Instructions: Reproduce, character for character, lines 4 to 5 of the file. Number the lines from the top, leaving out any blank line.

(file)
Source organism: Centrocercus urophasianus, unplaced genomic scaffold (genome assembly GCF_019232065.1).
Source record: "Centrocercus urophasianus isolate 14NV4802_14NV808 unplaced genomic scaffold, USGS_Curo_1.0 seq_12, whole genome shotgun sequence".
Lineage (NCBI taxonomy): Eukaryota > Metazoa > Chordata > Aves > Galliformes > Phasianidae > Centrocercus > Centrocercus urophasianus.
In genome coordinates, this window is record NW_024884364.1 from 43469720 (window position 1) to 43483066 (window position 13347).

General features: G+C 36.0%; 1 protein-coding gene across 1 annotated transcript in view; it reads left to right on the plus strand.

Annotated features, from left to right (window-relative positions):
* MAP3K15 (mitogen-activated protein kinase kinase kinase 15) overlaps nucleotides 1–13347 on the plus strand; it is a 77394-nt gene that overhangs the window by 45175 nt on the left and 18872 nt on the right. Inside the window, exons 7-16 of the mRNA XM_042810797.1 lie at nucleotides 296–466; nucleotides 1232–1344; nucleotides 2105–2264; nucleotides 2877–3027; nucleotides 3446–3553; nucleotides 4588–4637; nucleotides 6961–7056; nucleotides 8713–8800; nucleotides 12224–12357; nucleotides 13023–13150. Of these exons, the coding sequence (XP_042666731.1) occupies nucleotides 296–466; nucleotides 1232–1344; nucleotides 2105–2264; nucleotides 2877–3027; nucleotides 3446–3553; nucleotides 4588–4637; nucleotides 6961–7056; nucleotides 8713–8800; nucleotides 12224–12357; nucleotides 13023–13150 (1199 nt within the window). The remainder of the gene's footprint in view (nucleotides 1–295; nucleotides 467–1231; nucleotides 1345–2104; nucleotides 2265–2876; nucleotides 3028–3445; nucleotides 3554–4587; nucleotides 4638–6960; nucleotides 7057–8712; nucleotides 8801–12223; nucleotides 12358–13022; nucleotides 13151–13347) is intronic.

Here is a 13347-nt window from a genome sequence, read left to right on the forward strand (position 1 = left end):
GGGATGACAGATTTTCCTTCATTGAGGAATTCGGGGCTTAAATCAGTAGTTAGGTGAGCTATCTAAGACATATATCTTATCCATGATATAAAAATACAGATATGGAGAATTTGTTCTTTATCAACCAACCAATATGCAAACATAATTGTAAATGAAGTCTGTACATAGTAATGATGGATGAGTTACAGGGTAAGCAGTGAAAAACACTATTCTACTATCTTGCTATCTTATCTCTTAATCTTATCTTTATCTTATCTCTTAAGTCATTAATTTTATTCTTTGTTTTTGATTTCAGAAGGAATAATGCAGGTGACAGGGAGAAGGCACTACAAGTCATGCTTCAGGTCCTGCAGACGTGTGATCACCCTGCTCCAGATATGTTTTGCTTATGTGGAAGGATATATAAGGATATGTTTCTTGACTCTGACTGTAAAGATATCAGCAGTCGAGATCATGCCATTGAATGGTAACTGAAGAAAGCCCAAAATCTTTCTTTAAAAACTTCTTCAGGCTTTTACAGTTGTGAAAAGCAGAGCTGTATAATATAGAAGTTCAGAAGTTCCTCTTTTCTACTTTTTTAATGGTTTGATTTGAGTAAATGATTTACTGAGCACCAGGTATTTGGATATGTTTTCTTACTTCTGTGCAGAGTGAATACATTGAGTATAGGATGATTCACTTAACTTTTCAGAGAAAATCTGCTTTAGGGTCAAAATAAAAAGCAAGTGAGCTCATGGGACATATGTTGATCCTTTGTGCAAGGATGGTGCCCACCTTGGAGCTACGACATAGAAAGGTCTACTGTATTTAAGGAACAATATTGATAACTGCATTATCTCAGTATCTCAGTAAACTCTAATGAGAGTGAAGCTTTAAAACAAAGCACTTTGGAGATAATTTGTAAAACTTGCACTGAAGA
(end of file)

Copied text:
In genome coordinates, this window is record NW_024884364.1 from 43469720 (window position 1) to 43483066 (window position 13347).

General features: G+C 36.0%; 1 protein-coding gene across 1 annotated transcript in view; it reads left to right on the plus strand.